Wednesday, March 27, 2024

Managing the tricky art of breaking the news of a baby (Mint Lounge)


“It’s a girl!”

Scratch that.

It wasn’t a surprise: We chose to have a daughter over a son.


“Born on …”


Who sends a baby announcement after 3.5 months?



Our delicate darling’s kilos were nothing worth flaunting about.


I was making a creative on Canva to share the homecoming of our heart baby with select friends on WhatsApp when I realised that the templates for a baby announcement needed major tweaking for our kind of good news.

We had decided we would not broadcast our adopted daughter’s arrival but would share it with a handful of people, including close connections, fellow adoptive parents we knew, and my husband’s team members who will need to discount his dozing off during meetings.

We were hoping that our outer circle would come to know that we have a child when our daughter is 2-3 years old, which is past the stage of “OMG, Congratulations!” and a suite of questions about sleepless nights, timeline of my pregnancy and their memory of my bump.

But contrary to my plan, the word about our daughter got around faster.

The three of us were invited to a birthday party of a toddler whose parents we liked in our apartment building. While the hosts knew about the new addition in our family, other parents of children who lived in the same building and were invited to the party expressed their surprise on suddenly seeing us with a stroller and diaper bag. I had bumped into one of the moms randomly while walking downstairs on an average of two times per month in the last two years that we had been living in this community. She was the type who would check you out from top to bottom while saying the cursory “Hi”. At the party, she told me she didn’t notice that I was pregnant last year. I merely gave her the sweetest smile ever.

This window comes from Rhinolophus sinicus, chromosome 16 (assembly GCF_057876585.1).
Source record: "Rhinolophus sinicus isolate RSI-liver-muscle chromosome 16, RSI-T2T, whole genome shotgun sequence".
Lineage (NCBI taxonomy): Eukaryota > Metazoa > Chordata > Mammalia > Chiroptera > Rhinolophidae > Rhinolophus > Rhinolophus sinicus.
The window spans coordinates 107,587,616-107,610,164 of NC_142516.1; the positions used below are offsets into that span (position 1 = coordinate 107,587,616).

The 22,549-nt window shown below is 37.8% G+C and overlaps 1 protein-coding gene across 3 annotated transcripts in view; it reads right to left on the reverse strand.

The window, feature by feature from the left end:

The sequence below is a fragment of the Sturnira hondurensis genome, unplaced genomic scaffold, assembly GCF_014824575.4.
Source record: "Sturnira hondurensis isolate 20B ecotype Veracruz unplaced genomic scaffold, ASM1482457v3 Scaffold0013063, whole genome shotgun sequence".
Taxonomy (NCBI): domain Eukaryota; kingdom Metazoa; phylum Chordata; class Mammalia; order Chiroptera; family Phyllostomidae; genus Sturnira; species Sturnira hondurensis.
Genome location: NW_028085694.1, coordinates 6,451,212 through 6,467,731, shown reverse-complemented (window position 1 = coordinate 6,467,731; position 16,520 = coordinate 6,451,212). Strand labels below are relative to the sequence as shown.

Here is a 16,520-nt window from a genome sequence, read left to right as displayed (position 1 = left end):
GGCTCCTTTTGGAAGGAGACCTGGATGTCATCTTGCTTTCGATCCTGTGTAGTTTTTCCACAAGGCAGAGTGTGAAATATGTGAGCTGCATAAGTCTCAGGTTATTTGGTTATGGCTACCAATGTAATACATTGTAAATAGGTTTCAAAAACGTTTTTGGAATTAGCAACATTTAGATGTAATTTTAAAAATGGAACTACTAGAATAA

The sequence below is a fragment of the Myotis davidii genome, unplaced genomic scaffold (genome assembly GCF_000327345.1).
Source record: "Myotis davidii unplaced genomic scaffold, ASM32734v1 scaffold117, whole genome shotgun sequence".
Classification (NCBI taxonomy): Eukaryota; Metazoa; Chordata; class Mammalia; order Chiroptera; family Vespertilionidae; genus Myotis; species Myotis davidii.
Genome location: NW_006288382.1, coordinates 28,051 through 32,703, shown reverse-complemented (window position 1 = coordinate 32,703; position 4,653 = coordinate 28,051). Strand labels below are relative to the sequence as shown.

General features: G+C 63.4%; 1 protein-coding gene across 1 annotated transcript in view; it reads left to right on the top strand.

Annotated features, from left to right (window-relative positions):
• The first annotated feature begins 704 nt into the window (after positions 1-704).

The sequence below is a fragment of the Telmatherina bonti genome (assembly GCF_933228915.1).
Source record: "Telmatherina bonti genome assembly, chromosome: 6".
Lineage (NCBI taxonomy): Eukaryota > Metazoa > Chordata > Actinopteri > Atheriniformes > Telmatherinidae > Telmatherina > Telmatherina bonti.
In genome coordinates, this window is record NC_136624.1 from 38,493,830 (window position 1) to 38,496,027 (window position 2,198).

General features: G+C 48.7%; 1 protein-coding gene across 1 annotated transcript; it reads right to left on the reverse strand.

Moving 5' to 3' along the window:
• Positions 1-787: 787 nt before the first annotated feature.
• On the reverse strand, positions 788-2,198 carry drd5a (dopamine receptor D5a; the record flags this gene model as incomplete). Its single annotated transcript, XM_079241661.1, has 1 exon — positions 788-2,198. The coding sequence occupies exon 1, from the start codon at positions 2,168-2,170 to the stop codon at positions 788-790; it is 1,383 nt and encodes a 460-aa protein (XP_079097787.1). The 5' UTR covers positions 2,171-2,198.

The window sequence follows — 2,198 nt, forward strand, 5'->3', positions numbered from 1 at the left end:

Then there is the naïve type who doesn’t know how to be politically correct. One woman I had crossed paths with while coming out of the elevator with the stroller, parroted multiple times that she never saw my bump, as if her saying the same thing repeatedly would eventually get me to open my mouth about it. I gave her the same harmless smile as if to say, “Interpret it as you please: surrogacy, adoption or some divine intervention.”

There is also the suave sort who know how to mask their surprise with the right thing to say: “You don’t look like you delivered six months back!” I smiled and thanked her, adding, “I’ll take that as a compliment.”

When we realised that there was no escaping people who live in the same apartment complex, we decided to throw a small “bless our baby” party, inviting a few fellow residents. Everything was going fine until a kid mentioned how much he loved the YouTube series Ninja Kidz and added emphatically that one of the kids in it is adopted. An awkward silence ensued.

Comparatively, our adoptive-parent friends who brought their child home during covid had it easy. Opening the door of your house after the lockdown years and having two-and-a-half people emerging from it didn’t raise an eyebrow.

But our awkward conversations were not just because of being seen. Our absence also raised questions: An inquisitive acquaintance, who is part of a social group that my husband and I are also a part of, noticed that we have been MIA for a few months. She pushed us into a corner till we told her. We had to tell her how special she is to us that we were divulging this precious news to her and hardly anyone else. We figured she would find out at some point.